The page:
Beyond the competition, many New Horizons highlights came vetted from the wider festival circuit. Our Little Sister (Umimachi Diary) may not be Hirokazu Kore-eda’s strongest work, but it fits in neatly to the Japanese director’s body of bittersweet family dramas; here he shows as much sagacity about girls as he has previously about boys in this tender and often very funny portrait of three sisters who, after their father’s death, take in their half-sister from his other marriage. Prolific South Korean director Hong Sang-soo’s Hill of Freedom (Ja-yu-eui eon-deok) presents another of his troubled romances as a Japanese teacher (Ryo Kase) returns to Seoul to track down a lost lover but accidentally begins another affair during his search.
New Horizons’ favourite Guy Maddin’s The Forbidden Room is a matryoshka of a film, where each oneiric vision of hapless submariners or amorous lumberjacks opens onto the next often absurd and surreally comic chapter. Pedro Costa’s Horse Money (Cavalo Dinheiro), like earlier works Vanda’s Room (No Quarto da Vanda, 2000) and Colossal Youth (Juventude em Marcha, 2006), documents the lives of the Cape Verdean immigrants in outer-Lisbon. Costa’s ghostly tableaus stand in contrast to Gomes’ vision of contemporary Portugal, even though both deal with the impoverished and disenfranchised. And of course Taiwanese director Hou Hsiao-hsien’s meditative take on the wuxia film, The Assassin, which revels in expressive stillness and stunning, strangely poignant battle scenes. Nanni Moretti’s latest My Mother (Mia Madre) closed the festival on a high note, with its deftly rendered balance of pathos and broad comedy.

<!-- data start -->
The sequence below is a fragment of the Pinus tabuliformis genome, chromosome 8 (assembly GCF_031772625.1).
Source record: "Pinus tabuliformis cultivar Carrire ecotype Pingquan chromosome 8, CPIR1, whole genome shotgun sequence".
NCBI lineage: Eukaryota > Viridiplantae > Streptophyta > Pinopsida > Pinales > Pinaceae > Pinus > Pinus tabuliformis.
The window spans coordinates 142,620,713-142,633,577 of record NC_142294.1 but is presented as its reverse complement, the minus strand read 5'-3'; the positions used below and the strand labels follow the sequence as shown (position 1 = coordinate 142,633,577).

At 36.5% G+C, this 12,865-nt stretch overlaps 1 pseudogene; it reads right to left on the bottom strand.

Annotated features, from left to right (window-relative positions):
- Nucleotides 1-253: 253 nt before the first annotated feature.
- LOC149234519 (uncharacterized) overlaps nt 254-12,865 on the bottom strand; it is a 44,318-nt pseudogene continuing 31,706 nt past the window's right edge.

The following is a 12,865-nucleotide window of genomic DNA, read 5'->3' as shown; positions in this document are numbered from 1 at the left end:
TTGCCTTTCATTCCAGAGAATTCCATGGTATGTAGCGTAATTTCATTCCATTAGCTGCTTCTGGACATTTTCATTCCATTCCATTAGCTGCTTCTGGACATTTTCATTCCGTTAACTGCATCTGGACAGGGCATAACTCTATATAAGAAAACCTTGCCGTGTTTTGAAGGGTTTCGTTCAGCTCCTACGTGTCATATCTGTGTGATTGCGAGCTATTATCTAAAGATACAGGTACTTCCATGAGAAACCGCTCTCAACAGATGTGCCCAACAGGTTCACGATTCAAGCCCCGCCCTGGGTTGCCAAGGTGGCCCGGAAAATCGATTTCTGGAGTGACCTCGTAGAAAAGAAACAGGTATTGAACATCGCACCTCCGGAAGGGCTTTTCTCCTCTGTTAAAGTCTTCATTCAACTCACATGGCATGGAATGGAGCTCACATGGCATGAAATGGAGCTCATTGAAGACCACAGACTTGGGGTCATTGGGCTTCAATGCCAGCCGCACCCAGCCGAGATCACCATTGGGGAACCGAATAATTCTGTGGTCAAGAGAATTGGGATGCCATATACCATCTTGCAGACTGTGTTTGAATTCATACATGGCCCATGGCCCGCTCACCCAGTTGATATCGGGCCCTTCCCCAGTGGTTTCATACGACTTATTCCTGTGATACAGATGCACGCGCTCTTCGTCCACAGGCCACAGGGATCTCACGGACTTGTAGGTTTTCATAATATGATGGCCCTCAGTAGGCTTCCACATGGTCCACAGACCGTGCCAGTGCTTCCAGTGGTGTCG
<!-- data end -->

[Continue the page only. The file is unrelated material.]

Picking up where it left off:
Not all Cannes favourites were as notable. Serial provocateur Gaspar Noé’s sexual odyssey Love opts for the cheap shots, whose originality doesn’t extend much further than the first 3D money shot. The gimmick soon chafes, with the format enshrouding the film in a frustrating darkness. But nothing drowns out the lovelorn whining of protagonist Murphy (Karl Glusman), a boorish young American in Paris and wannabe filmmaker, who cannot shake his self-pity when he loses the wildcard Electra (Aomi Muyock) after he impregnates a teenage pro-lifer (Klara Kristin). Any insight into young amour fou gets lost as he drones on (and on, and on).